As is the case with many iconic cars, it all started with a dream... In the early '50s Wilhelm Karmann, head of the car manufacturer of Osnabrück, dreamt of an open-topped spider based on the Volkswagen Beetle.
Things got serious when, in the spring of 1953, he commissioned his friend Luigi Segre, owner of Carrozzeria Ghia in Turin, to design a convertible sports car. As early as that October, Karmann inspected the result in a garage in Paris, and was very pleased, even though the car presented to him was not a spider, but a closed coupe.
Karmann wasn't the only one who was impressed. The elegant prototype also seduced Volkswagen’s Managing Director at the time, Heinrich Nordhoff, and the decision was made to develop a production model.
The result was a car that combined reliable Beetle tech with a body design bristling with Italian elegance. A larger front seating area, two beautiful round dials, and a top speed of 116 km/h gave the car considerable sporting appeal. After minor changes to the bodywork – including the addition of those characteristic air vents in the front of the car – the production-ready coupé was presented to the media on 14 July 1955 at the Casino Hotel in Georgsmarienhütte. The elegant Karmann Ghia Coupé (Type 14) was an immediate hit there, just as it was at the car’s official launch at the Frankfurt Motor Show in September 1955.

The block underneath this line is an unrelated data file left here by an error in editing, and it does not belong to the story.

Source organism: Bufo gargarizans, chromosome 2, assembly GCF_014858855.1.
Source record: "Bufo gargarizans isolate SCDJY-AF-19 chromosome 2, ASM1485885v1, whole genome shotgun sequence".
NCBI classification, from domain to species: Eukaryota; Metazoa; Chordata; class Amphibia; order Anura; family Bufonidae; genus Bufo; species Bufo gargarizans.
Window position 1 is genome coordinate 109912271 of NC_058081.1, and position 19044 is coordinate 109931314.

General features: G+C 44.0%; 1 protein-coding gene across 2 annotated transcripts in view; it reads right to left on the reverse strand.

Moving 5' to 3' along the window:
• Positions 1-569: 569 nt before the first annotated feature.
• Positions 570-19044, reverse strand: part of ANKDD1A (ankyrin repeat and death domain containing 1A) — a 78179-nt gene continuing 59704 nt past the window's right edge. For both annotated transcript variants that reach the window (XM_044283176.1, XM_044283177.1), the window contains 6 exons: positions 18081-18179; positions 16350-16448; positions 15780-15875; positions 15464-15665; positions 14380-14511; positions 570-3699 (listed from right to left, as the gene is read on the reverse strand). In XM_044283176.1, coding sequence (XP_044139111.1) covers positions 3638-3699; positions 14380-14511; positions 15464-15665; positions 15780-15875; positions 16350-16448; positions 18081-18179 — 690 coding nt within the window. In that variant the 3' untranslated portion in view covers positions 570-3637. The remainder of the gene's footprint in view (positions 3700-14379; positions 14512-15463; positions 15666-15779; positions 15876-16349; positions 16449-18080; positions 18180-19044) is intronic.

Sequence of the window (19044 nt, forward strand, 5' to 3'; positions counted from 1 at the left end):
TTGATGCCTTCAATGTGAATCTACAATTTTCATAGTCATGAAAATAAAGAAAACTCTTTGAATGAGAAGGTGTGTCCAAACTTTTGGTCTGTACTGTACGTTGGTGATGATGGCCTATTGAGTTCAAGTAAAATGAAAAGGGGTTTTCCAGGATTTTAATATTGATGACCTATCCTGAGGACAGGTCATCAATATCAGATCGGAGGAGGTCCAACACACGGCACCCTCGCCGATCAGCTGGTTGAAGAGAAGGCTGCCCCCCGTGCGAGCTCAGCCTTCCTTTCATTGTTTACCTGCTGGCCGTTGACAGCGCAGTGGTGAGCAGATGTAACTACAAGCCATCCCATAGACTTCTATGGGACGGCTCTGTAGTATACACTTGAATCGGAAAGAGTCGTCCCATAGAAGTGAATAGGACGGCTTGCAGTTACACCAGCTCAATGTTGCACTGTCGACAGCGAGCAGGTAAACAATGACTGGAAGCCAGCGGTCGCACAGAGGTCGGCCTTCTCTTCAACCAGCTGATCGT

Production started in August 1955, and what followed was a long production life that spanned 19 years.
Two years after the coupe's introduction, Karmann's original dream of an open-topped spider came true when a convertible was added to the line-up. “The dream car for fastidious motorists who love to drive fast, even with the roof down,” claimed the sales brochure in 1958.
The Karmann Ghia was retired in 1974, with 362 601 coupes and 80 881 convertibles built, respectively.
The final Volkswagen Karmann Ghia was finished in a Phoenix Red paintjob. Up until now, it has only been possible to view this car in Volkswagen’s own car collection at Volkswagen Osnabrück. At the 2020 Bremen Classic Motorshow, Volkswagen Classic is giving the public access to the last car of its type – for the first time.
The Bremen Classic Motorshow starts on Friday 31 January and continues until Sunday February 2nd.